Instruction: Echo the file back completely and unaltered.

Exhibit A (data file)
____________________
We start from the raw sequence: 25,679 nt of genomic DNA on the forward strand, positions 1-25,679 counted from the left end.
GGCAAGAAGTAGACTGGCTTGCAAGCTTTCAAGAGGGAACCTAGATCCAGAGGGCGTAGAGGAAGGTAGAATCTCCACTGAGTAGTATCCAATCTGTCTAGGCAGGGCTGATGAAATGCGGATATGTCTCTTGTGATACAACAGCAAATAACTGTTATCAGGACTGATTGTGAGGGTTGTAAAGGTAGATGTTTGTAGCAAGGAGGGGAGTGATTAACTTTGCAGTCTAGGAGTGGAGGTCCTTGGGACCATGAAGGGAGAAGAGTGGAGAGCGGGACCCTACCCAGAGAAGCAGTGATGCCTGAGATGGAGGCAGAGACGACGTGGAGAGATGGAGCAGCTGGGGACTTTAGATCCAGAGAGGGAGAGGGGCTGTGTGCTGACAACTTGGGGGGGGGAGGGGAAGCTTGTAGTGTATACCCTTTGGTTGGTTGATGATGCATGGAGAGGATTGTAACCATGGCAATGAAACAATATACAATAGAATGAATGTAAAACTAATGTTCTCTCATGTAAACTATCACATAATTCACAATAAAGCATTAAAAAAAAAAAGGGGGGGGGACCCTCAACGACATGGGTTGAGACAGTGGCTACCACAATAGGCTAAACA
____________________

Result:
We start from the raw sequence: 25,679 nt of genomic DNA on the forward strand, positions 1-25,679 counted from the left end.
GGCAAGAAGTAGACTGGCTTGCAAGCTTTCAAGAGGGAACCTAGATCCAGAGGGCGTAGAGGAAGGTAGAATCTCCACTGAGTAGTATCCAATCTGTCTAGGCAGGGCTGATGAAATGCGGATATGTCTCTTGTGATACAACAGCAAATAACTGTTATCAGGACTGATTGTGAGGGTTGTAAAGGTAGATGTTTGTAGCAAGGAGGGGAGTGATTAACTTTGCAGTCTAGGAGTGGAGGTCCTTGGGACCATGAAGGGAGAAGAGTGGAGAGCGGGACCCTACCCAGAGAAGCAGTGATGCCTGAGATGGAGGCAGAGACGACGTGGAGAGATGGAGCAGCTGGGGACTTTAGATCCAGAGAGGGAGAGGGGCTGTGTGCTGACAACTTGGGGGGGGGAGGGGAAGCTTGTAGTGTATACCCTTTGGTTGGTTGATGATGCATGGAGAGGATTGTAACCATGGCAATGAAACAATATACAATAGAATGAATGTAAAACTAATGTTCTCTCATGTAAACTATCACATAATTCACAATAAAGCATTAAAAAAAAAAAGGGGGGGGGACCCTCAACGACATGGGTTGAGACAGTGGCTACCACAATAGGCTAAACA